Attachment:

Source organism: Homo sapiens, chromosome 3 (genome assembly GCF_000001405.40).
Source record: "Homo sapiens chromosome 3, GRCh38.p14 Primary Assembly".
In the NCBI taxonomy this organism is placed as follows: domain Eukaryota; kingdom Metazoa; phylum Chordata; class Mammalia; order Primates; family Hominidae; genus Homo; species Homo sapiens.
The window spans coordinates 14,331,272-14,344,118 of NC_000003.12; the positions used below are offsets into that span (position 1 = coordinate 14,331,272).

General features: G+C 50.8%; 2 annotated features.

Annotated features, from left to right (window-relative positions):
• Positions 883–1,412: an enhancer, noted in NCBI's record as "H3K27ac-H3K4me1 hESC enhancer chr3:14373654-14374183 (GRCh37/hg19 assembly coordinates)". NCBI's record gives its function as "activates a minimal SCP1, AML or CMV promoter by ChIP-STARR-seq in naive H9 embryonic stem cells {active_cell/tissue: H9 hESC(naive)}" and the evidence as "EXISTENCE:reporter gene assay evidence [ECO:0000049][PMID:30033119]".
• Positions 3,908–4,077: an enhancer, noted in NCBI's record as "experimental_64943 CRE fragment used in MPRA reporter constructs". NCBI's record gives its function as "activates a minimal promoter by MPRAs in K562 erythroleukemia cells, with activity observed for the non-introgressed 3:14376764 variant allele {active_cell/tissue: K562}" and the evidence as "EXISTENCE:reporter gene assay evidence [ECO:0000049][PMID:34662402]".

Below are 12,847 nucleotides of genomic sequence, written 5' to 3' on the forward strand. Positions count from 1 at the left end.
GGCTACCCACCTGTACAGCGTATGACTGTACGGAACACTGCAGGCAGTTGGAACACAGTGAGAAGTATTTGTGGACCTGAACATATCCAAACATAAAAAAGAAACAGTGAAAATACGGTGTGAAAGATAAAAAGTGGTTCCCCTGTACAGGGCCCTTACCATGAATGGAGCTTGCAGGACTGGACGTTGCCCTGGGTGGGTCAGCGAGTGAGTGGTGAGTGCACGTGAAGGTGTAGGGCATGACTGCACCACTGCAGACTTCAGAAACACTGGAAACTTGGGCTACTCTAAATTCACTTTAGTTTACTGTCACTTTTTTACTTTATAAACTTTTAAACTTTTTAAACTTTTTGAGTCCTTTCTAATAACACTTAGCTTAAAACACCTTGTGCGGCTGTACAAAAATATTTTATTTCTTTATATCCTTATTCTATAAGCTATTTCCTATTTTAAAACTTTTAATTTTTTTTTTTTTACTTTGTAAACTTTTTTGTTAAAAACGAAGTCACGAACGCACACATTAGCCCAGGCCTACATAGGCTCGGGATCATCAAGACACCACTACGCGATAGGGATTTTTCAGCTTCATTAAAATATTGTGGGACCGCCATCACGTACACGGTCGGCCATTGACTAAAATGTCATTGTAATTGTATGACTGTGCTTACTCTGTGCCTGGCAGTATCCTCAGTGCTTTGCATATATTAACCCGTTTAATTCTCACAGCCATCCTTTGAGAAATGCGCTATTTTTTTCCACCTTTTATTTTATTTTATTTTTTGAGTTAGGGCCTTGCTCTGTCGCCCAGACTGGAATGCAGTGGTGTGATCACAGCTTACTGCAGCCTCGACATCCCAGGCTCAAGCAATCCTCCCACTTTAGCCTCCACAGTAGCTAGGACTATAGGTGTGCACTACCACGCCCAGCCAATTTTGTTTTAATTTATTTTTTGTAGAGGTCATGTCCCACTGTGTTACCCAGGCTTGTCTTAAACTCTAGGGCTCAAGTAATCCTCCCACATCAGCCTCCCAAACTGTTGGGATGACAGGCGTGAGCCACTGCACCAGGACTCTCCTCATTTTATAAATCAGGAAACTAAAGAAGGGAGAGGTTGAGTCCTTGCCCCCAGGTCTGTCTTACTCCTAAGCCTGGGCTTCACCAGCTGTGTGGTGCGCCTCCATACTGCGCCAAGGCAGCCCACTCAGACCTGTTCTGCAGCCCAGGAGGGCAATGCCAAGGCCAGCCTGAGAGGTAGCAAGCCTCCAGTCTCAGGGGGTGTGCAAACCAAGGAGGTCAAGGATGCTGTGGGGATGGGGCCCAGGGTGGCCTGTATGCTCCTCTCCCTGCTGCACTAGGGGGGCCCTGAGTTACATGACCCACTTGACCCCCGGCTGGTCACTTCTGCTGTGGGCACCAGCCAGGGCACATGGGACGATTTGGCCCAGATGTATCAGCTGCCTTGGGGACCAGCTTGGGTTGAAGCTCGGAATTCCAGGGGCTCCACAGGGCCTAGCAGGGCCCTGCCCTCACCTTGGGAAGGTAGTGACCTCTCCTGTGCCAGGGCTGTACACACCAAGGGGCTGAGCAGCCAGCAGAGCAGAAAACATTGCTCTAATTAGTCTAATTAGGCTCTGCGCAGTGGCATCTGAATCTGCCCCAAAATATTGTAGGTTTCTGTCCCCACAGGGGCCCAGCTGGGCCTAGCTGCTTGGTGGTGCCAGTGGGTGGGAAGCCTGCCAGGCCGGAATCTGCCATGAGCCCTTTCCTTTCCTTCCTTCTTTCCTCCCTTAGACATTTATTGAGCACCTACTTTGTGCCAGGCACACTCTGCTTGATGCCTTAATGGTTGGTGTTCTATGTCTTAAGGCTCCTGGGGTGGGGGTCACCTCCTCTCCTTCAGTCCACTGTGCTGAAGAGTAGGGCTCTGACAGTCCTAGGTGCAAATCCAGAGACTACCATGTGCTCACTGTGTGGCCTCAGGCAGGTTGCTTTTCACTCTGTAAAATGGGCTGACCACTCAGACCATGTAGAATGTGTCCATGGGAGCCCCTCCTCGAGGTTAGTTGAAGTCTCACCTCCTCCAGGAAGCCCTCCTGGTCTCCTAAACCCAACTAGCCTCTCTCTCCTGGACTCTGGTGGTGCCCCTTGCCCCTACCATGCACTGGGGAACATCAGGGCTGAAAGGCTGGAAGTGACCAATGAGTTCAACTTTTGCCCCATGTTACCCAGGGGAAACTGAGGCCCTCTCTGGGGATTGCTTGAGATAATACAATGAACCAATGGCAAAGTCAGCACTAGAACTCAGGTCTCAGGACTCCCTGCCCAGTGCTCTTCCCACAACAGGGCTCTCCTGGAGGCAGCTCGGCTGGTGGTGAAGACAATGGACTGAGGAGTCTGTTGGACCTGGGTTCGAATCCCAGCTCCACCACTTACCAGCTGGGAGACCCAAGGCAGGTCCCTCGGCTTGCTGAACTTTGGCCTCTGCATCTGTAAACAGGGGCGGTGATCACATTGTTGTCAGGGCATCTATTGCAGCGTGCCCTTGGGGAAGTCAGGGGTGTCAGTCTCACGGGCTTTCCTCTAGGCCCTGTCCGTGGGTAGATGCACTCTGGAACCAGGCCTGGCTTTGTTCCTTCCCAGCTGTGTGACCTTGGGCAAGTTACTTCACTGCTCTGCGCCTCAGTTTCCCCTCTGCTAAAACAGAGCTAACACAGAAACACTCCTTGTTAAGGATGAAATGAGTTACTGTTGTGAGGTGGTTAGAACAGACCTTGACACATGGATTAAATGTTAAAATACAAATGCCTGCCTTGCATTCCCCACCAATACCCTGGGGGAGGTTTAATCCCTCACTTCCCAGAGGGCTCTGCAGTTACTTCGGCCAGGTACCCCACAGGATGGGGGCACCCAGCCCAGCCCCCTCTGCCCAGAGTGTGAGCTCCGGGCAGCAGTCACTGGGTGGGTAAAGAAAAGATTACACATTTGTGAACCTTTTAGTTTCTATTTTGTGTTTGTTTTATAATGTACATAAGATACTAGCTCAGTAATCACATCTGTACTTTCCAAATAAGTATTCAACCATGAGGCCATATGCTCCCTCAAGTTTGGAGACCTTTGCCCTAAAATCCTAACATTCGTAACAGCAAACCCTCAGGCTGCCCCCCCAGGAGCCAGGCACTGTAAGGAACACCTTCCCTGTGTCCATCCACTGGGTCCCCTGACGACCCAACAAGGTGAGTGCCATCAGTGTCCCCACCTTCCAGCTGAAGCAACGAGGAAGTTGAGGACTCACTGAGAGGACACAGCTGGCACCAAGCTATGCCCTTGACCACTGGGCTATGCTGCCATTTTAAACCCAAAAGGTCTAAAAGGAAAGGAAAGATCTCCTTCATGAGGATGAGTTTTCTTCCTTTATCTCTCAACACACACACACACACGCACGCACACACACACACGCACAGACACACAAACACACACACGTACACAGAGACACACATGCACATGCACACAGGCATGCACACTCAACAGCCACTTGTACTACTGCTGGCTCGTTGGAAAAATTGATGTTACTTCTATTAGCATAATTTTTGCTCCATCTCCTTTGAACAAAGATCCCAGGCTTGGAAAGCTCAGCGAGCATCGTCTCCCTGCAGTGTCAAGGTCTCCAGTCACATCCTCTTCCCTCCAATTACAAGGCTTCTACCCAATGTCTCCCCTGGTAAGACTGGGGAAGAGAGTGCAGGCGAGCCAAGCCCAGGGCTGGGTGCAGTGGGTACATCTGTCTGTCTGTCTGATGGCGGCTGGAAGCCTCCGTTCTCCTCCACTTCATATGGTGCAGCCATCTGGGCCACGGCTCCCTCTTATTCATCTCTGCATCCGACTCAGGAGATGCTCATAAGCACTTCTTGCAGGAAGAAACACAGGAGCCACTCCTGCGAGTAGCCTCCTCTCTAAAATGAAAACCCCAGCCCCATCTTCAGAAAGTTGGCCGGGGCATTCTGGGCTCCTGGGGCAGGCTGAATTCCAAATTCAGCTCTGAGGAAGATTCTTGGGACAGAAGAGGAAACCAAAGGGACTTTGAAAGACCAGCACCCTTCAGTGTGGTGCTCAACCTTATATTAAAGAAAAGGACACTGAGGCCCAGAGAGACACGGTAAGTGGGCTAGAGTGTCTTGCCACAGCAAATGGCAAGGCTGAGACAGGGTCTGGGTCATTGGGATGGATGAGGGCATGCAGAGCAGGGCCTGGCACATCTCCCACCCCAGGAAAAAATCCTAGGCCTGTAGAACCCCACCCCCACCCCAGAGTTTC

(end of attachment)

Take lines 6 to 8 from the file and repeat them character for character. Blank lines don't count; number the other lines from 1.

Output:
Annotated features, from left to right (window-relative positions):
• Positions 883–1,412: an enhancer, noted in NCBI's record as "H3K27ac-H3K4me1 hESC enhancer chr3:14373654-14374183 (GRCh37/hg19 assembly coordinates)". NCBI's record gives its function as "activates a minimal SCP1, AML or CMV promoter by ChIP-STARR-seq in naive H9 embryonic stem cells {active_cell/tissue: H9 hESC(naive)}" and the evidence as "EXISTENCE:reporter gene assay evidence [ECO:0000049][PMID:30033119]".
• Positions 3,908–4,077: an enhancer, noted in NCBI's record as "experimental_64943 CRE fragment used in MPRA reporter constructs". NCBI's record gives its function as "activates a minimal promoter by MPRAs in K562 erythroleukemia cells, with activity observed for the non-introgressed 3:14376764 variant allele {active_cell/tissue: K562}" and the evidence as "EXISTENCE:reporter gene assay evidence [ECO:0000049][PMID:34662402]".